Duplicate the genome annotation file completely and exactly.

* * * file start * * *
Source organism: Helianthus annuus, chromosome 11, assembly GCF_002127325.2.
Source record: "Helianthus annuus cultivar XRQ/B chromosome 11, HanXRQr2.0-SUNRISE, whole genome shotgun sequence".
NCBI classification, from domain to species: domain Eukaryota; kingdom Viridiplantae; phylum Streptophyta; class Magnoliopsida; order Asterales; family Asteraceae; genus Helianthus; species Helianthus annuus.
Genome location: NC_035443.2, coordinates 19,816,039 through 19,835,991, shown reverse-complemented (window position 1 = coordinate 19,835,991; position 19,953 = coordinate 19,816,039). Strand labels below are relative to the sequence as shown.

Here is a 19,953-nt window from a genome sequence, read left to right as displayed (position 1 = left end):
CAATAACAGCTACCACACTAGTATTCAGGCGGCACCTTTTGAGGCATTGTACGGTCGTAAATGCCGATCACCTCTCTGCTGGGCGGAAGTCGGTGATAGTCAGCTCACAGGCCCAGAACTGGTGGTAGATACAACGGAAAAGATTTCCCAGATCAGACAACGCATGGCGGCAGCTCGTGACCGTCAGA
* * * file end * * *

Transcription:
Source organism: Helianthus annuus, chromosome 11, assembly GCF_002127325.2.
Source record: "Helianthus annuus cultivar XRQ/B chromosome 11, HanXRQr2.0-SUNRISE, whole genome shotgun sequence".
NCBI classification, from domain to species: domain Eukaryota; kingdom Viridiplantae; phylum Streptophyta; class Magnoliopsida; order Asterales; family Asteraceae; genus Helianthus; species Helianthus annuus.
Genome location: NC_035443.2, coordinates 19,816,039 through 19,835,991, shown reverse-complemented (window position 1 = coordinate 19,835,991; position 19,953 = coordinate 19,816,039). Strand labels below are relative to the sequence as shown.

Here is a 19,953-nt window from a genome sequence, read left to right as displayed (position 1 = left end):
CAATAACAGCTACCACACTAGTATTCAGGCGGCACCTTTTGAGGCATTGTACGGTCGTAAATGCCGATCACCTCTCTGCTGGGCGGAAGTCGGTGATAGTCAGCTCACAGGCCCAGAACTGGTGGTAGATACAACGGAAAAGATTTCCCAGATCAGACAACGCATGGCGGCAGCTCGTGACCGTCAGA